Storm-Affected Broadcasters Recovering
Radio stations return to regular frequencies
November 6, 2012
MULTIPLE CITIES: Stations in the areas affected by
Hurricane Sandy continue to return to the air on their own frequencies, like
WFMU-FM in Jersey City, N.J. New York Public Radio WNYC-FM/AM was also affected. It continued operating on its FM frequency once its transmitter
site was flooded. Laura Walker, chief executive of New York Public Radio,
estimated WNYC’s costs for covering the storm at $300,000 to $500,000, and
perhaps $300,000 for repairing its AM transmitter, according to The New York Times. Some of those costs will be
defrayed. The Corporation for Public Broadcasting approved assistance grants of $250,000
each to WNET and WNYC to support their efforts to provide listener and viewers
in the New York and New Jersey metros with continued news and information about
relief and recovery efforts following Hurricane Sandy.
Public radio station WNYC has reporters stationed throughout New York and New
Jersey to provide updates on the recovery process and connect listeners to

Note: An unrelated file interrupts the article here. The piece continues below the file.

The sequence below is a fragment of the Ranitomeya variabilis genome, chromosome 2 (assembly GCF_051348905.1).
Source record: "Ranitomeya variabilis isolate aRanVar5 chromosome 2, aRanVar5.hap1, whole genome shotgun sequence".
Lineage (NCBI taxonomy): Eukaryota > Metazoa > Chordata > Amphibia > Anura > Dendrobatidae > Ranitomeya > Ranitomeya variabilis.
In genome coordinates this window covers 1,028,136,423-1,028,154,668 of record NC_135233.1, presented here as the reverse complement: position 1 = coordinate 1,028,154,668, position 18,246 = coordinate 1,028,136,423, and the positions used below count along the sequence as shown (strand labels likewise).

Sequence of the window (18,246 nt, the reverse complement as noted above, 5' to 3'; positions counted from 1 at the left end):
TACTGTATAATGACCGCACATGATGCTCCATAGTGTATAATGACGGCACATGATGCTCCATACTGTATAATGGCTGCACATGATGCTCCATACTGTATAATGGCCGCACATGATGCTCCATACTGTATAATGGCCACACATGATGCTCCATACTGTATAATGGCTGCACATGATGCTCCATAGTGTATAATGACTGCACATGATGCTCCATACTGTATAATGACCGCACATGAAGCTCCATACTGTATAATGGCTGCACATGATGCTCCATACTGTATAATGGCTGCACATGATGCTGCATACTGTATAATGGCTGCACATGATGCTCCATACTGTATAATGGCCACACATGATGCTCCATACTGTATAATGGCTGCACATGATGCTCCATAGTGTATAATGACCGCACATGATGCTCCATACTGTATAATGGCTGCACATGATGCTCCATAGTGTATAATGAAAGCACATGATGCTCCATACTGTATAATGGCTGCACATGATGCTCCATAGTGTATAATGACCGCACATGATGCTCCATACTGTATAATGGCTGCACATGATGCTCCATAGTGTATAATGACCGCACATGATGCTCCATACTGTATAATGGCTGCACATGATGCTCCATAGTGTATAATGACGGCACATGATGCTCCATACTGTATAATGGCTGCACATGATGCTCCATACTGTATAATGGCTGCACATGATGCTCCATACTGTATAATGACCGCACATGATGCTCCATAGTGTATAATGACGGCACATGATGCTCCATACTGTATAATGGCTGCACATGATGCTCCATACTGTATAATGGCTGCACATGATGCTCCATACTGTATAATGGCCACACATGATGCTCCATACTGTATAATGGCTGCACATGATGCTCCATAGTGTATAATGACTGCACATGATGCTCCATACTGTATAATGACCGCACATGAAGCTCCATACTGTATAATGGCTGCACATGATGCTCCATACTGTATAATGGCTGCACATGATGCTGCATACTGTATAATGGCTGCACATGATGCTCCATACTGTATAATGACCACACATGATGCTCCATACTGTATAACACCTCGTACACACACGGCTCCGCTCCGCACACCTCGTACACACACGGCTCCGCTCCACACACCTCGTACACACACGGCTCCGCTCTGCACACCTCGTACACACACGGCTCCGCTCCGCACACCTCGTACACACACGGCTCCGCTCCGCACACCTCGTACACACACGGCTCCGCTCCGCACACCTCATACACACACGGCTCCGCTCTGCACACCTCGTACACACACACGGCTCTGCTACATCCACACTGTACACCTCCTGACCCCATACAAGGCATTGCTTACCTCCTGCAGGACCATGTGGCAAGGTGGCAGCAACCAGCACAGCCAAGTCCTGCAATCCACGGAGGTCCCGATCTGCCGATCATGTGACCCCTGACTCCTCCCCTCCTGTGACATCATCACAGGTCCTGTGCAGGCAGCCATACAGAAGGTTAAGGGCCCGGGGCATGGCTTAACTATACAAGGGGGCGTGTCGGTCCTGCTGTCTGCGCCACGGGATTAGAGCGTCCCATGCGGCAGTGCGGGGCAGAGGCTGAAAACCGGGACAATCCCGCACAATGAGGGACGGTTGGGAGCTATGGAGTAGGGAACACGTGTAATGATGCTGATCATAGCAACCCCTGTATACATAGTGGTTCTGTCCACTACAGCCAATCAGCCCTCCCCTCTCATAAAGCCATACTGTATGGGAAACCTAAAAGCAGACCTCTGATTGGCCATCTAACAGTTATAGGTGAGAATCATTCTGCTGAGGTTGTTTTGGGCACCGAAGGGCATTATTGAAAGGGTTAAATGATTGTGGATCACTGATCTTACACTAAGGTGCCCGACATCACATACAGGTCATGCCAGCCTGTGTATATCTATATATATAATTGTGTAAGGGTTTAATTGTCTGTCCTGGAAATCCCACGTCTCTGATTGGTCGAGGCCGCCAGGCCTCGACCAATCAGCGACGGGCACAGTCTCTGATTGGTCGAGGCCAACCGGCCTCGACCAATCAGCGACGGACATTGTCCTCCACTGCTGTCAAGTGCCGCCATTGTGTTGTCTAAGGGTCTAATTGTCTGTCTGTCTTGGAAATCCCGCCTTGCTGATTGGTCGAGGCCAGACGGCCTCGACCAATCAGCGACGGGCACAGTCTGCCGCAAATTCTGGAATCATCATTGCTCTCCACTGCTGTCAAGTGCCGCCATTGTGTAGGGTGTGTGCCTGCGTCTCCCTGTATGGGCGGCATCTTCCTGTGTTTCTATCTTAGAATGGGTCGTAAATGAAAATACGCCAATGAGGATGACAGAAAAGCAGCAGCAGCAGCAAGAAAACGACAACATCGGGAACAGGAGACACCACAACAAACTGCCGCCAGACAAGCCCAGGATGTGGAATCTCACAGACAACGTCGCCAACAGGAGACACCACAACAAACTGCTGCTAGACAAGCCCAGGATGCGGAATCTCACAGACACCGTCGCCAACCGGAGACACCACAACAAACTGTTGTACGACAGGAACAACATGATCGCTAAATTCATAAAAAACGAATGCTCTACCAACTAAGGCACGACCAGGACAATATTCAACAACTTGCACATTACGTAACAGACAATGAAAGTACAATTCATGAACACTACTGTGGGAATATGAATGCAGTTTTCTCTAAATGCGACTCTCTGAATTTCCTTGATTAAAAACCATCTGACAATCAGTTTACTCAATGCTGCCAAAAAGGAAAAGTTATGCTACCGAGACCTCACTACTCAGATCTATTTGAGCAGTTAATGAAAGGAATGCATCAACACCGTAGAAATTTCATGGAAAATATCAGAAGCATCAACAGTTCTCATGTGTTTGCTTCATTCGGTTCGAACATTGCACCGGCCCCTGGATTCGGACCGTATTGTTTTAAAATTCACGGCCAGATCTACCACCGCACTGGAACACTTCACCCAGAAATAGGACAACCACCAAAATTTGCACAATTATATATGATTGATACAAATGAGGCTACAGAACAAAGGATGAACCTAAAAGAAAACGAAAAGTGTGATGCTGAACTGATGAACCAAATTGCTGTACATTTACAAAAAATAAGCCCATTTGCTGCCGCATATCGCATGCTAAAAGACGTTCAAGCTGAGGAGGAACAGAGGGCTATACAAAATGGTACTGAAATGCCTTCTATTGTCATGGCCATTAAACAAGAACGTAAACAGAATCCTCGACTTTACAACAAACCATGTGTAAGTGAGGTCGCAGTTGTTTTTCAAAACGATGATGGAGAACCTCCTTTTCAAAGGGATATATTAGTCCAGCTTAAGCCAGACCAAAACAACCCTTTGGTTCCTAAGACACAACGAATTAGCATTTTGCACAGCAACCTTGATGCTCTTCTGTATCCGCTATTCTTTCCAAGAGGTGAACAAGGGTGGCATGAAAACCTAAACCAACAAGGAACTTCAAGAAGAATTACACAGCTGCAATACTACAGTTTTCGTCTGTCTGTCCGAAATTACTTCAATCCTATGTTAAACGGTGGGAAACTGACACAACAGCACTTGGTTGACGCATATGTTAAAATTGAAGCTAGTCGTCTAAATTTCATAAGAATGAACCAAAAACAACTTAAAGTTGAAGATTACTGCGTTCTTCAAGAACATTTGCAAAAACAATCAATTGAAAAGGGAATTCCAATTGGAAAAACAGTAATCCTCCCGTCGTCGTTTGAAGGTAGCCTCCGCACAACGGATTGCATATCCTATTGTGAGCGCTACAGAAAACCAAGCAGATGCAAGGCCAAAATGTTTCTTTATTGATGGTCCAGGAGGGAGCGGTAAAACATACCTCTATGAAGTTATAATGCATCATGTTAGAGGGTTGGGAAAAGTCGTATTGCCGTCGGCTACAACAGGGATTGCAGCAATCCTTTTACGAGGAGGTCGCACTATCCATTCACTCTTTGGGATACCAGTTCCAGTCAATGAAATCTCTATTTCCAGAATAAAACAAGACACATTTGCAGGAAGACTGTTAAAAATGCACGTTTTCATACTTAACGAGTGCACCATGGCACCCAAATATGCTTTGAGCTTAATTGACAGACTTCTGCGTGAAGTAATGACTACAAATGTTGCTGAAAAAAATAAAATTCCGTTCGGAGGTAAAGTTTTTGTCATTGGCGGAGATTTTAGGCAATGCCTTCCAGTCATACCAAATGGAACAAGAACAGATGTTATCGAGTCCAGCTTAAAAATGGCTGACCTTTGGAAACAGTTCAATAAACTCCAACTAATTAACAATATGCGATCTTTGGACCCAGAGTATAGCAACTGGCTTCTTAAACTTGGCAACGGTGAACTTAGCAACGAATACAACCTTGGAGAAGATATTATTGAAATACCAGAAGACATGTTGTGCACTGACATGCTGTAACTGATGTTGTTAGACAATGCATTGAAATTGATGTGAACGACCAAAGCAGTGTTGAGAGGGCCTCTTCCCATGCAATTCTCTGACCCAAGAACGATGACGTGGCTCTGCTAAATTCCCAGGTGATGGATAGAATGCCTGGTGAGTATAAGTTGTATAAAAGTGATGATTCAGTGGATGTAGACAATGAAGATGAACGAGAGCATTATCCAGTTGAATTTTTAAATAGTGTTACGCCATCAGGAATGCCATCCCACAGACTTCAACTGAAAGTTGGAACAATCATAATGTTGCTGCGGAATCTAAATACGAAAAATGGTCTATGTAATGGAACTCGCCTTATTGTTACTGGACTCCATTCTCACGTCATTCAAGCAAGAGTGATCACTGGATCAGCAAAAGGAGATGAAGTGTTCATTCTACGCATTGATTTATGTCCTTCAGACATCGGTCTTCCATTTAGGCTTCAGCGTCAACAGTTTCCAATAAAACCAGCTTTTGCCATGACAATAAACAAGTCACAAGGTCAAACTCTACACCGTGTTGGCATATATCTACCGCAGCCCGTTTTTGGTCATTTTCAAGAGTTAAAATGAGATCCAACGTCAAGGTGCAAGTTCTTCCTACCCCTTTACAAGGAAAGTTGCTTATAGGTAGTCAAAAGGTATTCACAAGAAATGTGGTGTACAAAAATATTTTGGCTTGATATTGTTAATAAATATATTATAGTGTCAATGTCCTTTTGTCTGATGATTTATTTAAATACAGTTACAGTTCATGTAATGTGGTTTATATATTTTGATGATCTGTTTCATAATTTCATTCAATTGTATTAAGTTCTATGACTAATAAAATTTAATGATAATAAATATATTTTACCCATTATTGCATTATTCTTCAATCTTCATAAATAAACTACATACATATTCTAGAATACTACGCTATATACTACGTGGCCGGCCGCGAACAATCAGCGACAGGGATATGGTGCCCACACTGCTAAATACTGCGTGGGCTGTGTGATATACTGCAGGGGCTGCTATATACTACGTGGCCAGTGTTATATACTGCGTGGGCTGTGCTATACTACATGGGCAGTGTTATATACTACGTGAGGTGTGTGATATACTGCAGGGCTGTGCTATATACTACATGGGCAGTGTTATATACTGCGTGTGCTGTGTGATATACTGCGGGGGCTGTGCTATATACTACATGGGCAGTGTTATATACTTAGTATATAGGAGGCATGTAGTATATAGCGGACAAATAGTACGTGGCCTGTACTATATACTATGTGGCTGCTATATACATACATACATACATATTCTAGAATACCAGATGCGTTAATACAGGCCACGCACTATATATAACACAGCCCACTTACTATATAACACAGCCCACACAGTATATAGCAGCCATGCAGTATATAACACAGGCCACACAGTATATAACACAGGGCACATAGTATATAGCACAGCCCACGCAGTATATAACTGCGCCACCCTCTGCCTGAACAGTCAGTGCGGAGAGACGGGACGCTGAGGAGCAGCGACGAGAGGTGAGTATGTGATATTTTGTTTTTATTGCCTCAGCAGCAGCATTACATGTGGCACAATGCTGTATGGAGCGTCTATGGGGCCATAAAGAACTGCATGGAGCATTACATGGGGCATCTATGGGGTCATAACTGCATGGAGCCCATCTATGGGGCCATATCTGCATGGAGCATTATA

emergency resources. The station has aired all recent press conferences by
elected officials and has featured interviews with key officials.
WNYC also created a number of maps that helped online audiences follow the path
of the storm and track storm surges and flooding throughout New York and New
Jersey. Currently a “transit tracker” is keeping people up to date on the
status of mass transportation systems, while a map of the five New York City
boroughs is providing a color-coded update on traffic jams, according to CPB.
On television, WNET and WNET-owned NJTV began broadcasting extensive Hurricane
Sandy coverage last Sunday and continued throughout the duration of the storm
with live updates, programming and press conferences with Gov. Chris Christie and
other state and local officials. In addition, NJTV provided streaming coverage
on their website.
Also, the Federal Communications Commission has issued four more Special
Temporary Authority licenses to help radio stations with their restoration
efforts and reach out their communities. ~ from Radio World